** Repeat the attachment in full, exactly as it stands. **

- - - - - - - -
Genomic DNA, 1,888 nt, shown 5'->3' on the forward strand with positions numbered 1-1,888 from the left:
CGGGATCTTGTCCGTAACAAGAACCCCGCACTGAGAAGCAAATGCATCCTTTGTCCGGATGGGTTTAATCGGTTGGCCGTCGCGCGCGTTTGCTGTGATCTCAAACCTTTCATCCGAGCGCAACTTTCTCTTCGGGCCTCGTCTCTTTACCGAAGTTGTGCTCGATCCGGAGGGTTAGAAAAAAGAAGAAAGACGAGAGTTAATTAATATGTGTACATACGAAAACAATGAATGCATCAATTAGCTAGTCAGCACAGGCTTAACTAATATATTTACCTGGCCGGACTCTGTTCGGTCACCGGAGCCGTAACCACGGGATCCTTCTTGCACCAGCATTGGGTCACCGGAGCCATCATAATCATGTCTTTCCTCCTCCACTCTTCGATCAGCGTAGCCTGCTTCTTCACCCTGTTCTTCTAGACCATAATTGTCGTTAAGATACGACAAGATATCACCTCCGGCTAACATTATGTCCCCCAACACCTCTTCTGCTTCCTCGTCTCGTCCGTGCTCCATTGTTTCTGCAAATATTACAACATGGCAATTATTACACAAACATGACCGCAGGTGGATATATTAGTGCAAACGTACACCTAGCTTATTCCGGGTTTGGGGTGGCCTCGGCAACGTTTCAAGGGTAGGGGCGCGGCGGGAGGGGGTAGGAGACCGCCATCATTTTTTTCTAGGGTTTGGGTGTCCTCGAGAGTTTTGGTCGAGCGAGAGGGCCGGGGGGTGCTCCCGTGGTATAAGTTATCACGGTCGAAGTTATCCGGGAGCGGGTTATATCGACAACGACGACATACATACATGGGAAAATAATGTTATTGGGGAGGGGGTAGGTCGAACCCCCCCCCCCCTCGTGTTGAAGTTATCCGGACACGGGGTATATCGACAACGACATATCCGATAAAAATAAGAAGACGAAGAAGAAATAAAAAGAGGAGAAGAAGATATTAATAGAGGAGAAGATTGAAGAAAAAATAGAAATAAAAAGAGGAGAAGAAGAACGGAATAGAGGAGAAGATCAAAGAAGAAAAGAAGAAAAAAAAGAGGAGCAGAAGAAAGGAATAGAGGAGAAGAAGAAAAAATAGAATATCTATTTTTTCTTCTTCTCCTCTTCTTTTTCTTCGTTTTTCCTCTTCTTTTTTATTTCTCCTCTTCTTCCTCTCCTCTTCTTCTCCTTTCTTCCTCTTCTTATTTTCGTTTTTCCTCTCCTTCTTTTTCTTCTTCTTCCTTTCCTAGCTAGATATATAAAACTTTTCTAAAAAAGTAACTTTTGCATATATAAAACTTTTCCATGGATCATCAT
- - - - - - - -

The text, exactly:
Genomic DNA, 1,888 nt, shown 5'->3' on the forward strand with positions numbered 1-1,888 from the left:
CGGGATCTTGTCCGTAACAAGAACCCCGCACTGAGAAGCAAATGCATCCTTTGTCCGGATGGGTTTAATCGGTTGGCCGTCGCGCGCGTTTGCTGTGATCTCAAACCTTTCATCCGAGCGCAACTTTCTCTTCGGGCCTCGTCTCTTTACCGAAGTTGTGCTCGATCCGGAGGGTTAGAAAAAAGAAGAAAGACGAGAGTTAATTAATATGTGTACATACGAAAACAATGAATGCATCAATTAGCTAGTCAGCACAGGCTTAACTAATATATTTACCTGGCCGGACTCTGTTCGGTCACCGGAGCCGTAACCACGGGATCCTTCTTGCACCAGCATTGGGTCACCGGAGCCATCATAATCATGTCTTTCCTCCTCCACTCTTCGATCAGCGTAGCCTGCTTCTTCACCCTGTTCTTCTAGACCATAATTGTCGTTAAGATACGACAAGATATCACCTCCGGCTAACATTATGTCCCCCAACACCTCTTCTGCTTCCTCGTCTCGTCCGTGCTCCATTGTTTCTGCAAATATTACAACATGGCAATTATTACACAAACATGACCGCAGGTGGATATATTAGTGCAAACGTACACCTAGCTTATTCCGGGTTTGGGGTGGCCTCGGCAACGTTTCAAGGGTAGGGGCGCGGCGGGAGGGGGTAGGAGACCGCCATCATTTTTTTCTAGGGTTTGGGTGTCCTCGAGAGTTTTGGTCGAGCGAGAGGGCCGGGGGGTGCTCCCGTGGTATAAGTTATCACGGTCGAAGTTATCCGGGAGCGGGTTATATCGACAACGACGACATACATACATGGGAAAATAATGTTATTGGGGAGGGGGTAGGTCGAACCCCCCCCCCCCTCGTGTTGAAGTTATCCGGACACGGGGTATATCGACAACGACATATCCGATAAAAATAAGAAGACGAAGAAGAAATAAAAAGAGGAGAAGAAGATATTAATAGAGGAGAAGATTGAAGAAAAAATAGAAATAAAAAGAGGAGAAGAAGAACGGAATAGAGGAGAAGATCAAAGAAGAAAAGAAGAAAAAAAAGAGGAGCAGAAGAAAGGAATAGAGGAGAAGAAGAAAAAATAGAATATCTATTTTTTCTTCTTCTCCTCTTCTTTTTCTTCGTTTTTCCTCTTCTTTTTTATTTCTCCTCTTCTTCCTCTCCTCTTCTTCTCCTTTCTTCCTCTTCTTATTTTCGTTTTTCCTCTCCTTCTTTTTCTTCTTCTTCCTTTCCTAGCTAGATATATAAAACTTTTCTAAAAAAGTAACTTTTGCATATATAAAACTTTTCCATGGATCATCAT